As if they needed more recognition showered upon them. But congratulations are in order to a few select individuals who have made the cut as the richest Americans: the investor-turned-local-newspaper-mogul, the brothers most famous for bankrolling Tea Party groups, the three-term mayor of New York City and the philanthropic co-founder of Microsoft.
On Wednesday, Forbes released its latest snapshot of the wealthiest people in the United States — featuring a number of faces that have become mainstays on the various “Most Powerful” or “Influential” lists regularly found in glossy magazines. Microsoft’s Bill Gates once again is ranked as the richest American with an estimated net worth of $66 billion dollars. He tops Forbes‘ U.S.-centric list for the 19th year in a row, but he can’t manage to catch up to the world’s richest man Carlos Slim. The Mexican business and telecom mogul currently has an estimated net worth of $75.5 billion, according to Bloomberg’s daily Index.
Warren Buffett, the investor that became the face of the president’s push to increase the tax rate for the wealthy with his “Stop Coddling the Super Rich” op-ed, clocks in on the list at #2 with a $46 billion net worth. Recently, Buffett has been using some relative pocket change to snap up dozens of local newspapers, making an optimistic bet they’ll be worth more in the long haul.
Taking the bronze is Oracle CEO Larry Ellison, worth $41 billion. Ellison forwent trying to roll-up his sleeves and save the newspaper industry, opting instead just decided to buy an entire Hawaiian island for himself.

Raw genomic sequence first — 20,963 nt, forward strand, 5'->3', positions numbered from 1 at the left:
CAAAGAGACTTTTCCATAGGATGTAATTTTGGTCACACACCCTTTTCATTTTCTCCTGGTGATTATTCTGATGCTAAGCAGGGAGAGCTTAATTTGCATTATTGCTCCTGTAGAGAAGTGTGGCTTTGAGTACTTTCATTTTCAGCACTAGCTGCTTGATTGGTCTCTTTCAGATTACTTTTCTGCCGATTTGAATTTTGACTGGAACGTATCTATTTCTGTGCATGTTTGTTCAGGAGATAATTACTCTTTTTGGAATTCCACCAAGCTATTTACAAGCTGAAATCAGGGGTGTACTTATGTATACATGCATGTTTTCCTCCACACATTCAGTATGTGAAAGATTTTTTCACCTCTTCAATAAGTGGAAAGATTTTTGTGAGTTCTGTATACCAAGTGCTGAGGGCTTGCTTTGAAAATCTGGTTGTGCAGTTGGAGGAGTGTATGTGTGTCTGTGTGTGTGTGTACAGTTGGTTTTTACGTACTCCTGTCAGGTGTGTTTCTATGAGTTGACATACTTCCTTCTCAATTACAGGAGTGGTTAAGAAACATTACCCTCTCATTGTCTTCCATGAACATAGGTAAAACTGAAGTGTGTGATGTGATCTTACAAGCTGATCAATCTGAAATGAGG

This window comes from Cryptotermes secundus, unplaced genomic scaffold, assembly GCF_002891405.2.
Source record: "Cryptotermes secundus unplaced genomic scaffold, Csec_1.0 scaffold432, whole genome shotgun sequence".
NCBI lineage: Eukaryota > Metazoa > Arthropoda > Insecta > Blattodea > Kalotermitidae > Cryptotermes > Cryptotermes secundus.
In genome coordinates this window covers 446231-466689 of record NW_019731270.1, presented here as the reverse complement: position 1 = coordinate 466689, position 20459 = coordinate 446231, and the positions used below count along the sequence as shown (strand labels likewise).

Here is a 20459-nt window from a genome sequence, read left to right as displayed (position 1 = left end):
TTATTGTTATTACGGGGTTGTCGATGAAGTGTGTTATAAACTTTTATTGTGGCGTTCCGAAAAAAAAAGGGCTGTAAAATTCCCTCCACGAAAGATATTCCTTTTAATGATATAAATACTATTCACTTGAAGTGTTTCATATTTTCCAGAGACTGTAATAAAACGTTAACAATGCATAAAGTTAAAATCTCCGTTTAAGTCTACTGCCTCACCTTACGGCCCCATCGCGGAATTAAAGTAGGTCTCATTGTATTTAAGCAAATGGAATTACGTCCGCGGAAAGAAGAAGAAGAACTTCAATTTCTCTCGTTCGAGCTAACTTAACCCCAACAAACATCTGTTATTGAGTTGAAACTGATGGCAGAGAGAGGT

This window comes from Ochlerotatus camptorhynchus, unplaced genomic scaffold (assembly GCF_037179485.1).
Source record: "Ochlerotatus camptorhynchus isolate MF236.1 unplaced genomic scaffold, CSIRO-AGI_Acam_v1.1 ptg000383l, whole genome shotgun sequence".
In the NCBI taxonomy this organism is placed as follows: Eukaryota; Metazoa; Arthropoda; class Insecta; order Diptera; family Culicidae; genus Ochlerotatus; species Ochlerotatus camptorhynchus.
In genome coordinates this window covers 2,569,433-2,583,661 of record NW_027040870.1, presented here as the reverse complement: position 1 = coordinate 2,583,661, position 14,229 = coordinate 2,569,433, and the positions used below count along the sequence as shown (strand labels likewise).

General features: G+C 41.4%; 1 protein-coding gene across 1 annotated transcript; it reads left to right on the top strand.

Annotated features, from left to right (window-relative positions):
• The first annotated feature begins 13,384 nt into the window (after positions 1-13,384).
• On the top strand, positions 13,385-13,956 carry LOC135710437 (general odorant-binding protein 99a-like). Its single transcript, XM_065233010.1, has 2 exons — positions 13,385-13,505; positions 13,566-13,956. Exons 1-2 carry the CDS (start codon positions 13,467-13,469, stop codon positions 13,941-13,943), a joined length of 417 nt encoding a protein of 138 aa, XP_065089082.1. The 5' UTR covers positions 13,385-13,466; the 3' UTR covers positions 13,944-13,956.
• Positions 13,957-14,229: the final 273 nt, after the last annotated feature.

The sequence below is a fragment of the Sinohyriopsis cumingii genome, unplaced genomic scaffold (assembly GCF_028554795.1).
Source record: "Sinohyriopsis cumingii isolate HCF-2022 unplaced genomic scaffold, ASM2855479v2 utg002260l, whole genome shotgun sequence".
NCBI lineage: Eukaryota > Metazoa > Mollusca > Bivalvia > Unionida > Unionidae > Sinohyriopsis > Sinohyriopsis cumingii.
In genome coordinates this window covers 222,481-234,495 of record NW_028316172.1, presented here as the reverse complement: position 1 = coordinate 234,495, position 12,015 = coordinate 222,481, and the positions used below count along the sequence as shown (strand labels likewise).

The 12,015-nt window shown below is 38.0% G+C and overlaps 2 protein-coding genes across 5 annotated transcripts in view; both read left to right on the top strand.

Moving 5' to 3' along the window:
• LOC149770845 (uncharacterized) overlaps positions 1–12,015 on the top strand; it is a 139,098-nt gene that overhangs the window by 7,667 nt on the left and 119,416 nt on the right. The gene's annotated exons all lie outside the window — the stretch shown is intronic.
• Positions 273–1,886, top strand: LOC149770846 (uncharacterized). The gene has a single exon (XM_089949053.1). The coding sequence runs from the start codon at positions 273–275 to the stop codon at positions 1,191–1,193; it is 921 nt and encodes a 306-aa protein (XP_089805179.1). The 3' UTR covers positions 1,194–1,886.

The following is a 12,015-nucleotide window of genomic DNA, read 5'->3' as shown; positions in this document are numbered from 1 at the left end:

Rounding out the top five are Charles and David Koch, the two brothers that liberal groups love to hate for their continued funding of a variety of conservative causes. They each have an estimated $31 billion to fall back on should President Obama eke out a win over Mitt Romney this fall. (Fellow major financier of anti-Obama election efforts, Sheldon Adelson, ranks at #12 on the list with $20.5 billion.)
The complete list of wealthiest Americans — including Mayor Bloomberg and his $25 billion bank account — can be found here. Interestingly, the keepers of the of the data at Forbes have noted a not-exactly-surprising, but revealing, trend going on since they started keeping all these lists:
Forbes launched its definitive ranking of the nation’s super rich in 1982. Back then the price of admission into this most exclusive of clubs was a mere $75 million of net worth. Even after adjusting for inflation, this year’s entry fee ($1.1 billion) is roughly six times what it was 30 years ago.
That should make for interesting data point in some campaign memos as the income inequality debate reaches a fever pitch in the seven weeks remaining before the presidential election.